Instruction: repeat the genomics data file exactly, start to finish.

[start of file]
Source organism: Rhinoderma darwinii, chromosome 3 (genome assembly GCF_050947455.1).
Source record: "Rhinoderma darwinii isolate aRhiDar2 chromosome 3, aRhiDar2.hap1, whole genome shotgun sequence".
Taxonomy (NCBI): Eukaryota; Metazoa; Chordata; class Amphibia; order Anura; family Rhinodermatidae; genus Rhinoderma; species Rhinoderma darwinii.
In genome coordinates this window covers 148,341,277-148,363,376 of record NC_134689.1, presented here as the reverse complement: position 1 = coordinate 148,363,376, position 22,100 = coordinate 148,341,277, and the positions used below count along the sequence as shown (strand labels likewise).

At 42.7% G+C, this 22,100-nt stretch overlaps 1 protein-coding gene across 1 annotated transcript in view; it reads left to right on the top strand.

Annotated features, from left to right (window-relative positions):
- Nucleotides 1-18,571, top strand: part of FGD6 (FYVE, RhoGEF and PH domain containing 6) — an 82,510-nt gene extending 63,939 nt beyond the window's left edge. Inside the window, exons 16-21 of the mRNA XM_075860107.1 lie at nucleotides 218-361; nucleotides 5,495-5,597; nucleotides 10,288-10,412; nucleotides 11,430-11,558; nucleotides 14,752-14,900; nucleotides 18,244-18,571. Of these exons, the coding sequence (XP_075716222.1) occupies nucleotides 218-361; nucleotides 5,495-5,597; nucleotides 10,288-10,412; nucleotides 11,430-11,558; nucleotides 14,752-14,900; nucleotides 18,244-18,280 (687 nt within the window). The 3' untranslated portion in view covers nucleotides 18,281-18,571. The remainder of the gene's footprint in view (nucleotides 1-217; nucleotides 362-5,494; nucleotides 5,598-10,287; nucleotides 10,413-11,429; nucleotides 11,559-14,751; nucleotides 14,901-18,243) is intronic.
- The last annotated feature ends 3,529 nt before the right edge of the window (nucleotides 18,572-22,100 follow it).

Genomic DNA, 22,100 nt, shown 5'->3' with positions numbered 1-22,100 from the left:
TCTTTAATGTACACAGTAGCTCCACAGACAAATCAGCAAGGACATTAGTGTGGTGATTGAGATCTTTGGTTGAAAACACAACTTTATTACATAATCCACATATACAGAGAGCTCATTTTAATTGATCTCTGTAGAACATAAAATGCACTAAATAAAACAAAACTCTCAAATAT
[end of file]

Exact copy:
Source organism: Rhinoderma darwinii, chromosome 3 (genome assembly GCF_050947455.1).
Source record: "Rhinoderma darwinii isolate aRhiDar2 chromosome 3, aRhiDar2.hap1, whole genome shotgun sequence".
Taxonomy (NCBI): Eukaryota; Metazoa; Chordata; class Amphibia; order Anura; family Rhinodermatidae; genus Rhinoderma; species Rhinoderma darwinii.
In genome coordinates this window covers 148,341,277-148,363,376 of record NC_134689.1, presented here as the reverse complement: position 1 = coordinate 148,363,376, position 22,100 = coordinate 148,341,277, and the positions used below count along the sequence as shown (strand labels likewise).

At 42.7% G+C, this 22,100-nt stretch overlaps 1 protein-coding gene across 1 annotated transcript in view; it reads left to right on the top strand.

Annotated features, from left to right (window-relative positions):
- Nucleotides 1-18,571, top strand: part of FGD6 (FYVE, RhoGEF and PH domain containing 6) — an 82,510-nt gene extending 63,939 nt beyond the window's left edge. Inside the window, exons 16-21 of the mRNA XM_075860107.1 lie at nucleotides 218-361; nucleotides 5,495-5,597; nucleotides 10,288-10,412; nucleotides 11,430-11,558; nucleotides 14,752-14,900; nucleotides 18,244-18,571. Of these exons, the coding sequence (XP_075716222.1) occupies nucleotides 218-361; nucleotides 5,495-5,597; nucleotides 10,288-10,412; nucleotides 11,430-11,558; nucleotides 14,752-14,900; nucleotides 18,244-18,280 (687 nt within the window). The 3' untranslated portion in view covers nucleotides 18,281-18,571. The remainder of the gene's footprint in view (nucleotides 1-217; nucleotides 362-5,494; nucleotides 5,598-10,287; nucleotides 10,413-11,429; nucleotides 11,559-14,751; nucleotides 14,901-18,243) is intronic.
- The last annotated feature ends 3,529 nt before the right edge of the window (nucleotides 18,572-22,100 follow it).

Genomic DNA, 22,100 nt, shown 5'->3' with positions numbered 1-22,100 from the left:
TCTTTAATGTACACAGTAGCTCCACAGACAAATCAGCAAGGACATTAGTGTGGTGATTGAGATCTTTGGTTGAAAACACAACTTTATTACATAATCCACATATACAGAGAGCTCATTTTAATTGATCTCTGTAGAACATAAAATGCACTAAATAAAACAAAACTCTCAAATAT